Basically, Google is collecting a massive amount of data on you and using that data to personalise your search experience. So, if the core idea of the Rankbrain algorithm is for it to learn what results users find most useful using data from our own behaviours – that can’t be a bad thing, can it?
Imagine how much data Google collects every single day. Search data from Google.com, website user behaviors from Google Analytics, Internet browsing information from Chrome and our most natural human habits from using Android phones.
Now imagine what something as powerful as Rankbrain does with that data every single day. Just for context – there are 58,993 Google searches per second, which is just under 6 billion Google searches per day. Google Chrome has over 1 billion active users and Android has over 1.6 billion users.
From my experience, tests and observations since it was released, and for the reasons I’ve stated above – I believe Google’s Rankbrain is primarily an algorithm based on interpreting raw data from human interaction and behaviours.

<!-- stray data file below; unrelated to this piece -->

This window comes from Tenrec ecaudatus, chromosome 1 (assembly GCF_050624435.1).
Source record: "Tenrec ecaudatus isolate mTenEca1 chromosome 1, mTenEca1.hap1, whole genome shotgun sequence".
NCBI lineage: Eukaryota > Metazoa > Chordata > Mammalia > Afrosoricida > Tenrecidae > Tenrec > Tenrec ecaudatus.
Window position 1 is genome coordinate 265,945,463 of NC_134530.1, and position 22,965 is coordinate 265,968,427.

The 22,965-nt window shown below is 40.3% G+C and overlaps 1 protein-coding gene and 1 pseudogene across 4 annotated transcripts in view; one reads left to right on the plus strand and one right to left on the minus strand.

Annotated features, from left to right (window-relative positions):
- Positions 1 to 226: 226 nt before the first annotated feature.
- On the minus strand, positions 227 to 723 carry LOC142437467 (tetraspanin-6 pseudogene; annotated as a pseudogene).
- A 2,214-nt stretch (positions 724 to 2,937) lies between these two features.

Eventually, digital marketers will have to think beyond the traditional building blocks of SEO and get much smarter about the way they create and optimise content. User experience is key – keep your visitors on your site, keep them satisfied and ensure their experience is the very best it can be.
My best answer? Be more human.
Yes, you still need an optimised site. Yes, you still need to target keywords. And yes, you still need backlinks to rank organically. But, SEO in 2017 and beyond will gradually incorporate user experience and human behaviour signals too.
In 2017, SEO is about answering the questions that your audience are asking search engines about your business, your industry and what your business offers. Find out everything your customers are asking and create well-optimised, easy to digest and authoritative content that answers these questions.
Promote these rich pages to influencers to gain awareness and links that drive authority, and therefore increase search engine rankings.
To win the SEO rat race in this new, machine-learning world, we must understand the context in which search queries are made, to create content that provides complete satisfaction and value to the visitor. After all, Google is trying to build the greatest resource to organise the world’s information.